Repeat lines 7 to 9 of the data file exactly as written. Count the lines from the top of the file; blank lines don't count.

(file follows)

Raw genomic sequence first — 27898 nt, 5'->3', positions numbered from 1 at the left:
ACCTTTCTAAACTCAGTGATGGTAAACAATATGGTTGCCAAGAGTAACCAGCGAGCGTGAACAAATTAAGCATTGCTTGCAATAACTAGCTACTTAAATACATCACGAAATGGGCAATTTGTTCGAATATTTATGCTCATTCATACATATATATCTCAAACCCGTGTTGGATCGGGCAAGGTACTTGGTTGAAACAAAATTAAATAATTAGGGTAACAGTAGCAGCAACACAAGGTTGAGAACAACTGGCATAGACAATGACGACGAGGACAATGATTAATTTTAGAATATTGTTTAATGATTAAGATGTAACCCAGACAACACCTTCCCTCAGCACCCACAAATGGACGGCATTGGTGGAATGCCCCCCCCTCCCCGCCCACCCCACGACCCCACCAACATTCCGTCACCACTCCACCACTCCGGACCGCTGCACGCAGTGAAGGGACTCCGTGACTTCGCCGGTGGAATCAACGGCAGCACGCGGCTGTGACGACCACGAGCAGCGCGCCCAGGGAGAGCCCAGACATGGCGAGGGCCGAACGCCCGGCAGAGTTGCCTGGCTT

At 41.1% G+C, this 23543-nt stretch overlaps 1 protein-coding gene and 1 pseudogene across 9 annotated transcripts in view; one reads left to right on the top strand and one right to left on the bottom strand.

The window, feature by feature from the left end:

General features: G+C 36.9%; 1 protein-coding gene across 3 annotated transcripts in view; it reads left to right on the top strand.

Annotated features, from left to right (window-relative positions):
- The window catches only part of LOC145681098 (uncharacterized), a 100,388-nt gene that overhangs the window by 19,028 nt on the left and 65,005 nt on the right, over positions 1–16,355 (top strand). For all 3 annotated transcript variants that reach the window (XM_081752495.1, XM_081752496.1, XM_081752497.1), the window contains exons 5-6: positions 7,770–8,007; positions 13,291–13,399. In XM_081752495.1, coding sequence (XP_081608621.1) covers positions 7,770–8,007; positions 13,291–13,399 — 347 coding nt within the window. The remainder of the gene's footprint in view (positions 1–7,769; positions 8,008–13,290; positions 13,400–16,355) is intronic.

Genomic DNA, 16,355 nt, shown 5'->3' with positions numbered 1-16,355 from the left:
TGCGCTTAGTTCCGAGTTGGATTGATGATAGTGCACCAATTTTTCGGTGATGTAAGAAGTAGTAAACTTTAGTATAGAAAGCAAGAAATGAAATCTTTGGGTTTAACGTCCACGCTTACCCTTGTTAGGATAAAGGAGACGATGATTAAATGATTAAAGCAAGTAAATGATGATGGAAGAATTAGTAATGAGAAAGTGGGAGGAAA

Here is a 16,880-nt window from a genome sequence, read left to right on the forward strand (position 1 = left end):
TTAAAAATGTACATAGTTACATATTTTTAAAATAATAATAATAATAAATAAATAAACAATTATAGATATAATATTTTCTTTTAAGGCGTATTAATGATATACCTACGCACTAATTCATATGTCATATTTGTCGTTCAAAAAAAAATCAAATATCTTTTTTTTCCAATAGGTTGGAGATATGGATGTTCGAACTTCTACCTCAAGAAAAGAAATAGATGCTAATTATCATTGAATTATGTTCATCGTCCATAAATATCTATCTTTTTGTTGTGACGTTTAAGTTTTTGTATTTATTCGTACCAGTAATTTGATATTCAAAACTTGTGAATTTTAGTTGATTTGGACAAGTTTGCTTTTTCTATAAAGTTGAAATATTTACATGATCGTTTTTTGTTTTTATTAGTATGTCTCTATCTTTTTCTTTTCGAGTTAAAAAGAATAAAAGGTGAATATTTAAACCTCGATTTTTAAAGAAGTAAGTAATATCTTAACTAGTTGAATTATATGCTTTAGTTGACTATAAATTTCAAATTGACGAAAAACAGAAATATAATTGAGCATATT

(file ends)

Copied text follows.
- The window catches only part of LOC145681098 (uncharacterized), a 100,388-nt gene that overhangs the window by 19,028 nt on the left and 65,005 nt on the right, over positions 1–16,355 (top strand). For all 3 annotated transcript variants that reach the window (XM_081752495.1, XM_081752496.1, XM_081752497.1), the window contains exons 5-6: positions 7,770–8,007; positions 13,291–13,399. In XM_081752495.1, coding sequence (XP_081608621.1) covers positions 7,770–8,007; positions 13,291–13,399 — 347 coding nt within the window. The remainder of the gene's footprint in view (positions 1–7,769; positions 8,008–13,290; positions 13,400–16,355) is intronic.

Genomic DNA, 16,355 nt, shown 5'->3' with positions numbered 1-16,355 from the left:
TGCGCTTAGTTCCGAGTTGGATTGATGATAGTGCACCAATTTTTCGGTGATGTAAGAAGTAGTAAACTTTAGTATAGAAAGCAAGAAATGAAATCTTTGGGTTTAACGTCCACGCTTACCCTTGTTAGGATAAAGGAGACGATGATTAAATGATTAAAGCAAGTAAATGATGATGGAAGAATTAGTAATGAGAAAGTGGGAGGAAA